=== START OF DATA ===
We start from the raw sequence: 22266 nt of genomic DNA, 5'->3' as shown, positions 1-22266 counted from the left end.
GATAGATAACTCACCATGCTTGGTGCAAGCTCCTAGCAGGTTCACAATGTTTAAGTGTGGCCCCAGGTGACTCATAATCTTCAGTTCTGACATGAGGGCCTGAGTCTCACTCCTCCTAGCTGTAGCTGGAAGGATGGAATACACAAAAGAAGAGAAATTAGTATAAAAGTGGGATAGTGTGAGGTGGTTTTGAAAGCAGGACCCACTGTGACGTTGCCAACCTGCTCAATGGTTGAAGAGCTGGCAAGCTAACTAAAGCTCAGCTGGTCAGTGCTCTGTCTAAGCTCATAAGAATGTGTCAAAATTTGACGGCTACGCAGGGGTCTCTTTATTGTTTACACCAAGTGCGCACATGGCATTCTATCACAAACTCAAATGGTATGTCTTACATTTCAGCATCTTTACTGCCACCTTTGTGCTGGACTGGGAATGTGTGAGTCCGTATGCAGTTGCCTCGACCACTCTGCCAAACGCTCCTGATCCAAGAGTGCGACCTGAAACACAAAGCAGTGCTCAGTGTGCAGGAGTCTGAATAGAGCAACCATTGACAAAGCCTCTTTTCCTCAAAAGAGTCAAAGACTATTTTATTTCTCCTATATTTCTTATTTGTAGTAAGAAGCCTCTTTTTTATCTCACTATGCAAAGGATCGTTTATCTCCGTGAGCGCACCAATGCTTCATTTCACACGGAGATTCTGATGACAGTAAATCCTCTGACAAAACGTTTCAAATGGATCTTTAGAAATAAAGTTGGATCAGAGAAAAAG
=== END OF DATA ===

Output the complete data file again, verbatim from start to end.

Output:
We start from the raw sequence: 22266 nt of genomic DNA, 5'->3' as shown, positions 1-22266 counted from the left end.
GATAGATAACTCACCATGCTTGGTGCAAGCTCCTAGCAGGTTCACAATGTTTAAGTGTGGCCCCAGGTGACTCATAATCTTCAGTTCTGACATGAGGGCCTGAGTCTCACTCCTCCTAGCTGTAGCTGGAAGGATGGAATACACAAAAGAAGAGAAATTAGTATAAAAGTGGGATAGTGTGAGGTGGTTTTGAAAGCAGGACCCACTGTGACGTTGCCAACCTGCTCAATGGTTGAAGAGCTGGCAAGCTAACTAAAGCTCAGCTGGTCAGTGCTCTGTCTAAGCTCATAAGAATGTGTCAAAATTTGACGGCTACGCAGGGGTCTCTTTATTGTTTACACCAAGTGCGCACATGGCATTCTATCACAAACTCAAATGGTATGTCTTACATTTCAGCATCTTTACTGCCACCTTTGTGCTGGACTGGGAATGTGTGAGTCCGTATGCAGTTGCCTCGACCACTCTGCCAAACGCTCCTGATCCAAGAGTGCGACCTGAAACACAAAGCAGTGCTCAGTGTGCAGGAGTCTGAATAGAGCAACCATTGACAAAGCCTCTTTTCCTCAAAAGAGTCAAAGACTATTTTATTTCTCCTATATTTCTTATTTGTAGTAAGAAGCCTCTTTTTTATCTCACTATGCAAAGGATCGTTTATCTCCGTGAGCGCACCAATGCTTCATTTCACACGGAGATTCTGATGACAGTAAATCCTCTGACAAAACGTTTCAAATGGATCTTTAGAAATAAAGTTGGATCAGAGAAAAAG